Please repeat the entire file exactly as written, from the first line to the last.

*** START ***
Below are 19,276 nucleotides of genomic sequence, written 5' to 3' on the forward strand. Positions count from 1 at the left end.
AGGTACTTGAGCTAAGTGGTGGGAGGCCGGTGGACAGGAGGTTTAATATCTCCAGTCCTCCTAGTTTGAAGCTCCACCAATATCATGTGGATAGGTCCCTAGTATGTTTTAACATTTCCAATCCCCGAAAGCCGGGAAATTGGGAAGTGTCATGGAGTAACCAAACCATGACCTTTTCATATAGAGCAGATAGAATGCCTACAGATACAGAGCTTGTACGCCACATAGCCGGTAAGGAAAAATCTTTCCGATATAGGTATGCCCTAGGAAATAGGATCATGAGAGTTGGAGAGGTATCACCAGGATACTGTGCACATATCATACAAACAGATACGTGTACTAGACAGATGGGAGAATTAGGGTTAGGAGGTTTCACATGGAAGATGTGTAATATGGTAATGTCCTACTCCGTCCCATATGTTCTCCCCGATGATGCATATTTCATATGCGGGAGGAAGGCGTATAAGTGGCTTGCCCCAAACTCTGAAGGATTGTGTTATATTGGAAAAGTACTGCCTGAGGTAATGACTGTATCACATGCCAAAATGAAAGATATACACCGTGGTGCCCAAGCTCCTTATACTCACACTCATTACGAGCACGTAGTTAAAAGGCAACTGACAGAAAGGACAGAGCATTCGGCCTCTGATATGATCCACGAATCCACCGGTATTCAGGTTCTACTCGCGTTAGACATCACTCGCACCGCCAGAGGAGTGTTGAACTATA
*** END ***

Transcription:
Below are 19,276 nucleotides of genomic sequence, written 5' to 3' on the forward strand. Positions count from 1 at the left end.
AGGTACTTGAGCTAAGTGGTGGGAGGCCGGTGGACAGGAGGTTTAATATCTCCAGTCCTCCTAGTTTGAAGCTCCACCAATATCATGTGGATAGGTCCCTAGTATGTTTTAACATTTCCAATCCCCGAAAGCCGGGAAATTGGGAAGTGTCATGGAGTAACCAAACCATGACCTTTTCATATAGAGCAGATAGAATGCCTACAGATACAGAGCTTGTACGCCACATAGCCGGTAAGGAAAAATCTTTCCGATATAGGTATGCCCTAGGAAATAGGATCATGAGAGTTGGAGAGGTATCACCAGGATACTGTGCACATATCATACAAACAGATACGTGTACTAGACAGATGGGAGAATTAGGGTTAGGAGGTTTCACATGGAAGATGTGTAATATGGTAATGTCCTACTCCGTCCCATATGTTCTCCCCGATGATGCATATTTCATATGCGGGAGGAAGGCGTATAAGTGGCTTGCCCCAAACTCTGAAGGATTGTGTTATATTGGAAAAGTACTGCCTGAGGTAATGACTGTATCACATGCCAAAATGAAAGATATACACCGTGGTGCCCAAGCTCCTTATACTCACACTCATTACGAGCACGTAGTTAAAAGGCAACTGACAGAAAGGACAGAGCATTCGGCCTCTGATATGATCCACGAATCCACCGGTATTCAGGTTCTACTCGCGTTAGACATCACTCGCACCGCCAGAGGAGTGTTGAACTATA